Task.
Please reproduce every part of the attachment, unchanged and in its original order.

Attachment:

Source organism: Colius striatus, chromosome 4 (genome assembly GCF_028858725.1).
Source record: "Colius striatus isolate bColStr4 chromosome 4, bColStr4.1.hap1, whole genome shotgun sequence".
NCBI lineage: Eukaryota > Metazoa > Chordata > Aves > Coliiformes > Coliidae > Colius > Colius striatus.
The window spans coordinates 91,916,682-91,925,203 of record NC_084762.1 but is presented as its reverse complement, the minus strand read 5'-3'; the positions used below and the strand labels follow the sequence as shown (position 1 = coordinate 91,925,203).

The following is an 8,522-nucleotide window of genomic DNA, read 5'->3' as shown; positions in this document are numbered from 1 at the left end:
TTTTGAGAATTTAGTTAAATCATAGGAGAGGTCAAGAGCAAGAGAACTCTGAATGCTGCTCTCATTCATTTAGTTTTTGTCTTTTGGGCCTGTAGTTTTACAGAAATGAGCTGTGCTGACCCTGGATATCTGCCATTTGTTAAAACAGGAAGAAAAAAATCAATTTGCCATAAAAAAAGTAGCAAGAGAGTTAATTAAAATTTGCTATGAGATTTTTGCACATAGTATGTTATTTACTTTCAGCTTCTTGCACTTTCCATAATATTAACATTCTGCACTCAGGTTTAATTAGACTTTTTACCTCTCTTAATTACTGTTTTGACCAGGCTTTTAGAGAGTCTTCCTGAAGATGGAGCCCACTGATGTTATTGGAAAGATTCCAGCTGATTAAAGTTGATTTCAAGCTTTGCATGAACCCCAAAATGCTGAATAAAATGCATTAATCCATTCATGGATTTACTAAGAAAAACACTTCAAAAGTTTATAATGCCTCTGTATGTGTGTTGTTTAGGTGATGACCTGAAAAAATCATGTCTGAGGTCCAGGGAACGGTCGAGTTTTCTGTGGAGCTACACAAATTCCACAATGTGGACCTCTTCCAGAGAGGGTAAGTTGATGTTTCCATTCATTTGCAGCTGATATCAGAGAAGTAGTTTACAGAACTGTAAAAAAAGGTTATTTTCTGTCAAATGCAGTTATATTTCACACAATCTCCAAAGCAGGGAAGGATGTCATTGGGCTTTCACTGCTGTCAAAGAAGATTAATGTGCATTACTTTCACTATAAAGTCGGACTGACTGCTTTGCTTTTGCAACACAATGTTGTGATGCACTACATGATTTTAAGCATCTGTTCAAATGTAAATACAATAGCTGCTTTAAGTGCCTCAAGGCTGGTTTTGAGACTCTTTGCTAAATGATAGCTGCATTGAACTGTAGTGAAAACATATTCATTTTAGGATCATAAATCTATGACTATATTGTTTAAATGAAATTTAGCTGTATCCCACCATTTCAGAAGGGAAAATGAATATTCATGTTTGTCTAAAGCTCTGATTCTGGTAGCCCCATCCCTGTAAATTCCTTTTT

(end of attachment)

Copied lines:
Source organism: Colius striatus, chromosome 4 (genome assembly GCF_028858725.1).
Source record: "Colius striatus isolate bColStr4 chromosome 4, bColStr4.1.hap1, whole genome shotgun sequence".
NCBI lineage: Eukaryota > Metazoa > Chordata > Aves > Coliiformes > Coliidae > Colius > Colius striatus.
The window spans coordinates 91,916,682-91,925,203 of record NC_084762.1 but is presented as its reverse complement, the minus strand read 5'-3'; the positions used below and the strand labels follow the sequence as shown (position 1 = coordinate 91,925,203).

The following is an 8,522-nucleotide window of genomic DNA, read 5'->3' as shown; positions in this document are numbered from 1 at the left end:
TTTTGAGAATTTAGTTAAATCATAGGAGAGGTCAAGAGCAAGAGAACTCTGAATGCTGCTCTCATTCATTTAGTTTTTGTCTTTTGGGCCTGTAGTTTTACAGAAATGAGCTGTGCTGACCCTGGATATCTGCCATTTGTTAAAACAGGAAGAAAAAAATCAATTTGCCATAAAAAAAGTAGCAAGAGAGTTAATTAAAATTTGCTATGAGATTTTTGCACATAGTATGTTATTTACTTTCAGCTTCTTGCACTTTCCATAATATTAACATTCTGCACTCAGGTTTAATTAGACTTTTTACCTCTCTTAATTACTGTTTTGACCAGGCTTTTAGAGAGTCTTCCTGAAGATGGAGCCCACTGATGTTATTGGAAAGATTCCAGCTGATTAAAGTTGATTTCAAGCTTTGCATGAACCCCAAAATGCTGAATAAAATGCATTAATCCATTCATGGATTTACTAAGAAAAACACTTCAAAAGTTTATAATGCCTCTGTATGTGTGTTGTTTAGGTGATGACCTGAAAAAATCATGTCTGAGGTCCAGGGAACGGTCGAGTTTTCTGTGGAGCTACACAAATTCCACAATGTGGACCTCTTCCAGAGAGGGTAAGTTGATGTTTCCATTCATTTGCAGCTGATATCAGAGAAGTAGTTTACAGAACTGTAAAAAAAGGTTATTTTCTGTCAAATGCAGTTATATTTCACACAATCTCCAAAGCAGGGAAGGATGTCATTGGGCTTTCACTGCTGTCAAAGAAGATTAATGTGCATTACTTTCACTATAAAGTCGGACTGACTGCTTTGCTTTTGCAACACAATGTTGTGATGCACTACATGATTTTAAGCATCTGTTCAAATGTAAATACAATAGCTGCTTTAAGTGCCTCAAGGCTGGTTTTGAGACTCTTTGCTAAATGATAGCTGCATTGAACTGTAGTGAAAACATATTCATTTTAGGATCATAAATCTATGACTATATTGTTTAAATGAAATTTAGCTGTATCCCACCATTTCAGAAGGGAAAATGAATATTCATGTTTGTCTAAAGCTCTGATTCTGGTAGCCCCATCCCTGTAAATTCCTTTTT